Monday, August 30, 2010

A MAN CALLED JESUS CHRIST

August 29, 2010 By Stephen Ellis

There are very few people in this world that have never heard of Jesus Christ. The religion of Christianity has more followers than any other. Yet, very few of even the most ardent Christians know anything about Jesus Christ except what has been written in religious histories (The New Testament). It is important to understand that religious histories are not noted for their accuracy. If you read the Koran, the Mongolian Bible, the Zoroastrian Bible, the Greek or Russian Orthodox Bibles, etc, you will get a completely different picture of the man we call Jesus Christ and of the times in which he ostensibly lived.

If you believe most scholars and historians, they will tell you that a man named Jesus Christ never existed! The central character in “The Greatest Story Ever Told”…the baby born in the manger in Bethlehem, found by the three wise men, was not given the name Jesus or Jesus Christ. If you choose to believe the “Greatest Story…”, the baby would have been born “Joshua” son of “Joseph”. In those days, only the wealthiest or most prominent families used a first and a last name, and the name of the mother was, most often, omitted.

So then, where did the name Jesus Christ originate?

Again, according to most scholars and historians, the name came from two Greek words , “Jesus Christos” which, translated to English, mean “Holy Savior”.

The Book of Isaiah in the Old Testament, Chapter 14, verse 7, states that a Messiah of the Lord will be born on Earth…and his name will be Immanuel. Belief that a Messiah would soon be born to save the world was rampant in the Middle East. Many religious leaders claimed to be the prophet of the coming Messiah. Their groups of followers believed in the coming of a Holy Savior…and thus identified themselves as “Christians”. Religious leaders of the day such as John the Baptist, Paul the Rabbi, Peter the Fisherman, Matthew, Thomas, etc. all claimed to be prophets of the coming Messiah. The belief of their followers was so strong that several of these groups lasted for hundreds of years.

But the numbers of followers grew fewer as time passed. The groups calling themselves “Christians” were weak and spread-out throughout the Mediterranean area.

Like many minority groups they became the subjects of bigotry and were often used by the wealthy for entertainment by putting them in an arena with hungry lions.

Shortly before 300 AD a minor incident took place that changed the history of the world. A teen-age Roman soldier called “Constantine” was wounded in battle and thought he was going to die. Like his father and most Roman soldiers he was a worshiper of the Sun God “Ra”. Constantine asked his father if there was not some Religion that would forgive him for having killed so many others in battle. His father brought back two people calling themselves “Christians”. They were gentile people and told Constantine that if he accepted the concept that a Messiah was coming, all his sins would be forgiven. Constantine did not die and he never forgot the promise of those two Christians.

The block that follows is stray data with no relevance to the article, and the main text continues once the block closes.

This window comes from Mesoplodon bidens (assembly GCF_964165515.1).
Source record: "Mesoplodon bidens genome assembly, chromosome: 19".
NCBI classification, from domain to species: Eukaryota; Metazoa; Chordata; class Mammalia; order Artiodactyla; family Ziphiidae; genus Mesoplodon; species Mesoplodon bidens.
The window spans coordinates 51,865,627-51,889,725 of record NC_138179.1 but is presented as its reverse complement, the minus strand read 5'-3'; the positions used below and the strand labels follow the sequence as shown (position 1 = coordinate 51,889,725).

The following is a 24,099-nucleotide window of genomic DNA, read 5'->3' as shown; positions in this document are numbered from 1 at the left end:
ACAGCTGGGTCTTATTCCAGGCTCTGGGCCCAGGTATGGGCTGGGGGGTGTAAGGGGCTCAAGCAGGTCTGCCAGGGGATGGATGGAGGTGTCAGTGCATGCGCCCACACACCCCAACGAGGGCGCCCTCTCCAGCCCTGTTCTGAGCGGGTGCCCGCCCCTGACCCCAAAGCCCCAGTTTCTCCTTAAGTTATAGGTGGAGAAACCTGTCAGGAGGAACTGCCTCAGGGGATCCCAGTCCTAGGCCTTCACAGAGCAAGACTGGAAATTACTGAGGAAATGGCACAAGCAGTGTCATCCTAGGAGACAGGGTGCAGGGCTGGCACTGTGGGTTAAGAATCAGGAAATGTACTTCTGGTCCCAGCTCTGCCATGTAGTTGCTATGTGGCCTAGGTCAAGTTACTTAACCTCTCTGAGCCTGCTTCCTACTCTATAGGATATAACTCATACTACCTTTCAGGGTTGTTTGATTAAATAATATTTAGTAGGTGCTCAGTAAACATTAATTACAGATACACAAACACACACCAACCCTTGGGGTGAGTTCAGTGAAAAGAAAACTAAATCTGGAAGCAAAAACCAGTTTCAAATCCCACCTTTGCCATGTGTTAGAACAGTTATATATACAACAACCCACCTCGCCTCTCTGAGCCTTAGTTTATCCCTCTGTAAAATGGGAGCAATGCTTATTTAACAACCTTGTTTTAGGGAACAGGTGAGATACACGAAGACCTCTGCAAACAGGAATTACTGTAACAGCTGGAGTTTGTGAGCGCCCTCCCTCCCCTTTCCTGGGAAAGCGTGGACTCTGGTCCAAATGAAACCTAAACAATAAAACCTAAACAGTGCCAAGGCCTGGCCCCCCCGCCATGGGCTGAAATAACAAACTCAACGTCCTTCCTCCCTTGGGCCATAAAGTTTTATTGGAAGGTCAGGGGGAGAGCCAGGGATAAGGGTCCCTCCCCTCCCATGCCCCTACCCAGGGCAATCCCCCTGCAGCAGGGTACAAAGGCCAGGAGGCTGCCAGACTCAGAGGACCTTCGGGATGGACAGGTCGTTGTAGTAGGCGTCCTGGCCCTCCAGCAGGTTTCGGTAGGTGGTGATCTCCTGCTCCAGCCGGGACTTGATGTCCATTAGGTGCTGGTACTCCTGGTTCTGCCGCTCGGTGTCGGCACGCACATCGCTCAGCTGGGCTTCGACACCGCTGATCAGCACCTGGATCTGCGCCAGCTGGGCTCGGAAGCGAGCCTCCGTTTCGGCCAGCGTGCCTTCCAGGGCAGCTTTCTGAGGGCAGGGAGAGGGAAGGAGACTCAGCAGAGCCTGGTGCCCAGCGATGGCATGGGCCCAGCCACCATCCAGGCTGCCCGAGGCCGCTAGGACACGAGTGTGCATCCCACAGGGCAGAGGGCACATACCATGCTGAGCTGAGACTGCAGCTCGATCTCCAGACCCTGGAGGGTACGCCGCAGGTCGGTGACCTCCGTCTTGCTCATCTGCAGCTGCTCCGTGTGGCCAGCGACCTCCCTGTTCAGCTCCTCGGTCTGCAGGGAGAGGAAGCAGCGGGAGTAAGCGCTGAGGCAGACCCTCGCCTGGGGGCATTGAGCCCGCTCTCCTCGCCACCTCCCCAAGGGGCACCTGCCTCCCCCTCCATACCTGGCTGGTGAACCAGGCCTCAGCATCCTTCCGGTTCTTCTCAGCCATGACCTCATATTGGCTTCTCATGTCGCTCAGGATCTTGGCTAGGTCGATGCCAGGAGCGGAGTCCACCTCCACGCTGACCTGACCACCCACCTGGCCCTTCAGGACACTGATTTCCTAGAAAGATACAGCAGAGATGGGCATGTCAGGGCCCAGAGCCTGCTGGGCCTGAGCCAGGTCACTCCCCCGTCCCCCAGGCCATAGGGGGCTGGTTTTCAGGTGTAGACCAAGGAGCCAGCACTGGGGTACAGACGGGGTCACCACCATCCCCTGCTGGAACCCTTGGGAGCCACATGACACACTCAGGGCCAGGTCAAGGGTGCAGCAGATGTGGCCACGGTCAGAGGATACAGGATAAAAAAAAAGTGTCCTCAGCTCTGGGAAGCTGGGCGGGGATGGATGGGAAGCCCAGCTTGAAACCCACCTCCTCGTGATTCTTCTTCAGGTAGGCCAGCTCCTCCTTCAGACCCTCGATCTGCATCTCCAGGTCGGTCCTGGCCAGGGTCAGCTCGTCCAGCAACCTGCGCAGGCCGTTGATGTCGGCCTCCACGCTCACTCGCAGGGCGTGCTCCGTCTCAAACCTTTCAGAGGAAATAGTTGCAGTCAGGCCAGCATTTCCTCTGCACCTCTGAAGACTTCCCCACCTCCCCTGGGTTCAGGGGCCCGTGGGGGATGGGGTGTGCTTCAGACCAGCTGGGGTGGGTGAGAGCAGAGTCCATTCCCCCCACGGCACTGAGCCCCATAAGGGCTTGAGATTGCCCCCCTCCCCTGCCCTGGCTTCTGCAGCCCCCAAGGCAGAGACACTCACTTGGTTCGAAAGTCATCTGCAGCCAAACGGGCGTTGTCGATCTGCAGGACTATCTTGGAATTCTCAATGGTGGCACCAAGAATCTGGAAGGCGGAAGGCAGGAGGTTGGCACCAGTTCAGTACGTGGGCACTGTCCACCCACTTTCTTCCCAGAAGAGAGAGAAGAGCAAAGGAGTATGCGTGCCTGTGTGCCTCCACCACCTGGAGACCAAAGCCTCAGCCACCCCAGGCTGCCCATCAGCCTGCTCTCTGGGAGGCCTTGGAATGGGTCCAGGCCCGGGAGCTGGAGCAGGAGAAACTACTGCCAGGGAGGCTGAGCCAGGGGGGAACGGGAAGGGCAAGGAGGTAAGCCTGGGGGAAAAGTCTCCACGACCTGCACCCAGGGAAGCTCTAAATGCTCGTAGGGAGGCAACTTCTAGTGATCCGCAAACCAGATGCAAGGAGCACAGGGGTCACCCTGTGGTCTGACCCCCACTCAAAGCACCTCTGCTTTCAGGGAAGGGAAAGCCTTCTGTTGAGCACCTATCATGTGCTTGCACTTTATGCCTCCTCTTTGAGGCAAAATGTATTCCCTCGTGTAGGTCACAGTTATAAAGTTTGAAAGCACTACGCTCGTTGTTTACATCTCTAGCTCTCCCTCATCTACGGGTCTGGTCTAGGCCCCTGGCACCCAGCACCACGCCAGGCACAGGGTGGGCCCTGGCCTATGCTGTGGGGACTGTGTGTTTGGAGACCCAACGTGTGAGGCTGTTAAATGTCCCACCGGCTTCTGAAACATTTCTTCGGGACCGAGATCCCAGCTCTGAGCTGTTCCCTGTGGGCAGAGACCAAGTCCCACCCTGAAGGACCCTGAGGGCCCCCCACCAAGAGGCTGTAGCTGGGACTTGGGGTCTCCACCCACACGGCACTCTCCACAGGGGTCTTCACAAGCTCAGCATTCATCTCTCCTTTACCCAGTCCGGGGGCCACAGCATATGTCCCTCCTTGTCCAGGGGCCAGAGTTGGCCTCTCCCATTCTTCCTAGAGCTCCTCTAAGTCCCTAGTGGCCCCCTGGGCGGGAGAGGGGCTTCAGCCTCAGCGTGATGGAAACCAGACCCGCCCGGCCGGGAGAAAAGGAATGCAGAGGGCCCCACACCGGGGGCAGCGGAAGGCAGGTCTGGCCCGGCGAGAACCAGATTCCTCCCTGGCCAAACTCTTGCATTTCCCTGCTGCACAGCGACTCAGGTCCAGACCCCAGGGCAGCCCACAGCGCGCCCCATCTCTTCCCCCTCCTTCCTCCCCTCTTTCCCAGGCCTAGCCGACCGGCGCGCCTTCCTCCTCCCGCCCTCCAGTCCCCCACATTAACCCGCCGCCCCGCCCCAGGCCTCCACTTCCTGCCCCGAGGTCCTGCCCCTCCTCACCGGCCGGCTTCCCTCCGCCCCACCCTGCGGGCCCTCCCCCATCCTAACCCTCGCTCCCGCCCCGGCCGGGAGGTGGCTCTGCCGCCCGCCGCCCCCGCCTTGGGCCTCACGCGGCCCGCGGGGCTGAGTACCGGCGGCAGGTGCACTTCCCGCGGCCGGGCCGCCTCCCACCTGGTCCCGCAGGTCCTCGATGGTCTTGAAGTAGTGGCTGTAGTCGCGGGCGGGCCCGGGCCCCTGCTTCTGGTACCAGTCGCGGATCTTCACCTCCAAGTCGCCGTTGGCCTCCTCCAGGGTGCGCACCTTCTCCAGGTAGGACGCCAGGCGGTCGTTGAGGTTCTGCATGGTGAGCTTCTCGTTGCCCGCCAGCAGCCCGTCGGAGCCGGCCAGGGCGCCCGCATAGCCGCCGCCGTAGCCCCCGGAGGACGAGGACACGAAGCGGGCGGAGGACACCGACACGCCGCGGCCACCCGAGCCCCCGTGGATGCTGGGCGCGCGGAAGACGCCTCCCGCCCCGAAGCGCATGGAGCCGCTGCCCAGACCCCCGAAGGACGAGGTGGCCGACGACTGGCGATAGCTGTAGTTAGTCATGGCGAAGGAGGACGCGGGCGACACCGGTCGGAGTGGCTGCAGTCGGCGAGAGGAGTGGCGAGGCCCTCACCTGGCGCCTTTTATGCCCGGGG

History tells us that Constantine became the most powerful Emperor in the Roman Empire, but that his throne was always in danger from assassins. Even his own son tried to kill Constantine and claim his throne. So Constantine developed a plan: Rather than allow his Senate, soldiers or other claimants to his throne to challenge his power, Constantine decided to make some non-violent people the heir to his throne…and he remembered the Christians.

There was a problem: There were about ten different groups calling themselves “Christians”, but they each believed in a different prophet. So Constantine ordered his armies to pick up the leaders of each group and had them meet in Nicaea, France in 326 AD. Constantine made them a proposition: Get together! Unite your beliefs! Agree to one and only one prophet or symbol of your religion and Constantine would make Christians the most powerful group in the Roman Empire. Fail to do this and Constantine would “look the other way” when Christians were persecuted.